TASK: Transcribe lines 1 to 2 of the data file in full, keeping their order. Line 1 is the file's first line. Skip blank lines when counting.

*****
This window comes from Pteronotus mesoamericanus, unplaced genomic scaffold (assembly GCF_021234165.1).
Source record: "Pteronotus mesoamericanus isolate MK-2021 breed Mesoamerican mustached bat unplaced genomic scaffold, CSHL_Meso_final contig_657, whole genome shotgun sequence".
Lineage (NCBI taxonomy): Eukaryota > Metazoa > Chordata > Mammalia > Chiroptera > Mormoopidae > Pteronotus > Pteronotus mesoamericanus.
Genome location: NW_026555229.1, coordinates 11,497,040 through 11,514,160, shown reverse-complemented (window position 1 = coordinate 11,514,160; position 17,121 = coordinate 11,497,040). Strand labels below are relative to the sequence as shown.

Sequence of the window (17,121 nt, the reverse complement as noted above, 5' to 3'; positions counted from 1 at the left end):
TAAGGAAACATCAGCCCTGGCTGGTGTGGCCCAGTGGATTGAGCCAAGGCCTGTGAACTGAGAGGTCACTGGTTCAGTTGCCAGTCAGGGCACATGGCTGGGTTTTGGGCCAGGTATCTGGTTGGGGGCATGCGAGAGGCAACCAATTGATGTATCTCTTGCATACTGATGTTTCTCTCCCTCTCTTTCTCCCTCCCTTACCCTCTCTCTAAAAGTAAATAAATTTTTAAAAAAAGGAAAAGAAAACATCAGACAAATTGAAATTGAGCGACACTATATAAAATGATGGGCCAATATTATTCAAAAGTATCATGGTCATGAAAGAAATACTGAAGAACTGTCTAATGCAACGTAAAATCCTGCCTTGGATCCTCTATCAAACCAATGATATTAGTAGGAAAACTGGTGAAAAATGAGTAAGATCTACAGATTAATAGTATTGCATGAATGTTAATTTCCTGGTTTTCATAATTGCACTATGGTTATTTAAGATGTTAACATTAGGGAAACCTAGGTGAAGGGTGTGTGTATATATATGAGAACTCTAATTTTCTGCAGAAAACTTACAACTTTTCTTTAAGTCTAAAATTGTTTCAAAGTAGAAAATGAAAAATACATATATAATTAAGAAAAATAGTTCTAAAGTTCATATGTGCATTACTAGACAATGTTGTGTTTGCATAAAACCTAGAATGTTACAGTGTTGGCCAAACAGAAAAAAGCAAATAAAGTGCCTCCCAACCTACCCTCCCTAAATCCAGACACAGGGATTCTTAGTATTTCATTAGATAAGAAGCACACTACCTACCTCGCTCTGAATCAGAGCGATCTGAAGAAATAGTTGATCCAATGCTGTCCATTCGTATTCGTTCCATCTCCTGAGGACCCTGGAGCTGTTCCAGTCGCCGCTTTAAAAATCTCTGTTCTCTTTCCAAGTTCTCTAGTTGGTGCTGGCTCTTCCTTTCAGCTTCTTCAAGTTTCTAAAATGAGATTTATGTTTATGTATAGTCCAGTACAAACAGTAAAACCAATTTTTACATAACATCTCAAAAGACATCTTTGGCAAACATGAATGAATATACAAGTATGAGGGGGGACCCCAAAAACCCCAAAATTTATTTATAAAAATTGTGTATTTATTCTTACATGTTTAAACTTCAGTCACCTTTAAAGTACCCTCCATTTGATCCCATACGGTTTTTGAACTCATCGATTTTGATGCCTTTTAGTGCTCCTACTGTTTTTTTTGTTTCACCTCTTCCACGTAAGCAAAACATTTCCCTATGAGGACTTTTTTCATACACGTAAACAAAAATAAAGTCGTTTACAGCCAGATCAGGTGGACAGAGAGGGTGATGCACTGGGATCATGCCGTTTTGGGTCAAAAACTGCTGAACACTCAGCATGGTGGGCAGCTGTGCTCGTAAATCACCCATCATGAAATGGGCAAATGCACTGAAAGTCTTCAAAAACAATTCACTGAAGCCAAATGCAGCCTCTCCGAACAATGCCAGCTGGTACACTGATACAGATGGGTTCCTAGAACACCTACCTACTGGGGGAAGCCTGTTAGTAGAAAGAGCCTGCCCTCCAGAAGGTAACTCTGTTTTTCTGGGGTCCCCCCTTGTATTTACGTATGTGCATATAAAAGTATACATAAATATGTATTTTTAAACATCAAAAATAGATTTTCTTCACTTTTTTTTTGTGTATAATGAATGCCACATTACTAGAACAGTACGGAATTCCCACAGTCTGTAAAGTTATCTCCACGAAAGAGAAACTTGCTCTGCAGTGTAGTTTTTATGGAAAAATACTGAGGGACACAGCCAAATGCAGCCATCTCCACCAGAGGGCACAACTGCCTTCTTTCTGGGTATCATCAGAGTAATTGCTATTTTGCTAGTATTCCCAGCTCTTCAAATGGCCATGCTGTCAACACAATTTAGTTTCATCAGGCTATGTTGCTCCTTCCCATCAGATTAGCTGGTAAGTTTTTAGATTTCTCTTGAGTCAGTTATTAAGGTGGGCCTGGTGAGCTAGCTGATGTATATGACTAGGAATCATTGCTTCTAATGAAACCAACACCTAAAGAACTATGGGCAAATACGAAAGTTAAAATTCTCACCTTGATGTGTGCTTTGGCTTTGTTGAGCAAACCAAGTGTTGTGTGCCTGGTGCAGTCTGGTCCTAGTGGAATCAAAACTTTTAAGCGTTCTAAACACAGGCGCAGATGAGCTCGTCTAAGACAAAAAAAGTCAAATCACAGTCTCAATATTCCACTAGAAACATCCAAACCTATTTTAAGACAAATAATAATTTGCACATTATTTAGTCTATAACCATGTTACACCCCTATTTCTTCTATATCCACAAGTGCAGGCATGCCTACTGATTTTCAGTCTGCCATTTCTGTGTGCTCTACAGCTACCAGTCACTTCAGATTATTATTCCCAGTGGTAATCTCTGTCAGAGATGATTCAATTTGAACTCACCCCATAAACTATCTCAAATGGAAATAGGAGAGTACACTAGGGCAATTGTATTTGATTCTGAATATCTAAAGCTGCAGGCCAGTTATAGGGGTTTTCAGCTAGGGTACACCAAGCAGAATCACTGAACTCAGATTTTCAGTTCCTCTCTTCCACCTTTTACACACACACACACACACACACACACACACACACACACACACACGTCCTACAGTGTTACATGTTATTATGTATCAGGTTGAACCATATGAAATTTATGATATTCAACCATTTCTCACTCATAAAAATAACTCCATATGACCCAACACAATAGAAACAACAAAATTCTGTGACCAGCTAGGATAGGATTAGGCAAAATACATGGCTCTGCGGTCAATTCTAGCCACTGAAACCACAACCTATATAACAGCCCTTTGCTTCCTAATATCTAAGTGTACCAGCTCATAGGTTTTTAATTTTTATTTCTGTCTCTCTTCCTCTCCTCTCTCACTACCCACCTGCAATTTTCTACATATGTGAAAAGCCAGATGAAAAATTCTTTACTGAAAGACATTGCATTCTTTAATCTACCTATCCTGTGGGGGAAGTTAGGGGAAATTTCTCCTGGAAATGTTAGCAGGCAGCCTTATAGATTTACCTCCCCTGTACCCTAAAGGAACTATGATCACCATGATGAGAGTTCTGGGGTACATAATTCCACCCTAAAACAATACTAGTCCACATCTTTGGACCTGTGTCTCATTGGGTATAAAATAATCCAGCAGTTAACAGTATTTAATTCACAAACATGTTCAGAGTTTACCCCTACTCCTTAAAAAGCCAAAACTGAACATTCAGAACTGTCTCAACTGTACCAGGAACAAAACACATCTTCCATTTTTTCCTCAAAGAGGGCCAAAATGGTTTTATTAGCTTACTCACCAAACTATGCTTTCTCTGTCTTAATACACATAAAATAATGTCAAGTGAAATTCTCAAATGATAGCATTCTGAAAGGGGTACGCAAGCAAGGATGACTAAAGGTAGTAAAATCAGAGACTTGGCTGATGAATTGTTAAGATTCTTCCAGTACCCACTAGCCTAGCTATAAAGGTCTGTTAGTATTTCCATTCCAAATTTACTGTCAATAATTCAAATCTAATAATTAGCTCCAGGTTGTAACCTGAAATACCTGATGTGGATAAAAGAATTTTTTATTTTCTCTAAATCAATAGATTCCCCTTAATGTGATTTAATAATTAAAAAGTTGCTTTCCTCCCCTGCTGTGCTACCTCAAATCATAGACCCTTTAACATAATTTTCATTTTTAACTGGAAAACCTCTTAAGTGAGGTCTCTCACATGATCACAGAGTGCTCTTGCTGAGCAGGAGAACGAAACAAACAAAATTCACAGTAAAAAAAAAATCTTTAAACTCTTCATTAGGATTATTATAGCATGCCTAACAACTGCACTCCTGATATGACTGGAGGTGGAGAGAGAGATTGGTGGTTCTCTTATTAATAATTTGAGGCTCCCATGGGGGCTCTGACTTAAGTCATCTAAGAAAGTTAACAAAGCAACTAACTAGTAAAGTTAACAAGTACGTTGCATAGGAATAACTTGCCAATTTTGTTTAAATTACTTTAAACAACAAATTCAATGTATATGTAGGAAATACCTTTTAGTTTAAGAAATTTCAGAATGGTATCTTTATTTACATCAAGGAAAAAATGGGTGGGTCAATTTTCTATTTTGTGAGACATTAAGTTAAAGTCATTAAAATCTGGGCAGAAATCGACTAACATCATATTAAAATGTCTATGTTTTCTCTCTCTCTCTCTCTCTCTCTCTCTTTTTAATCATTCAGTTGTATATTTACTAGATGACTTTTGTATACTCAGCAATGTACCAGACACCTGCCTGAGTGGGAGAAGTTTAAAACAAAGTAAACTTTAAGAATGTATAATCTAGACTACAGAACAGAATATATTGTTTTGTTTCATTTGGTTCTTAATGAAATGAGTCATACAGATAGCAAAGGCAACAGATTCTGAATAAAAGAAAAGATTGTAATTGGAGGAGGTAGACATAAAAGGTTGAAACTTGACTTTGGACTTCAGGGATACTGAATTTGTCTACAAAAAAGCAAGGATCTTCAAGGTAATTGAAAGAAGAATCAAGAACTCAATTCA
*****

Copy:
This window comes from Pteronotus mesoamericanus, unplaced genomic scaffold (assembly GCF_021234165.1).
Source record: "Pteronotus mesoamericanus isolate MK-2021 breed Mesoamerican mustached bat unplaced genomic scaffold, CSHL_Meso_final contig_657, whole genome shotgun sequence".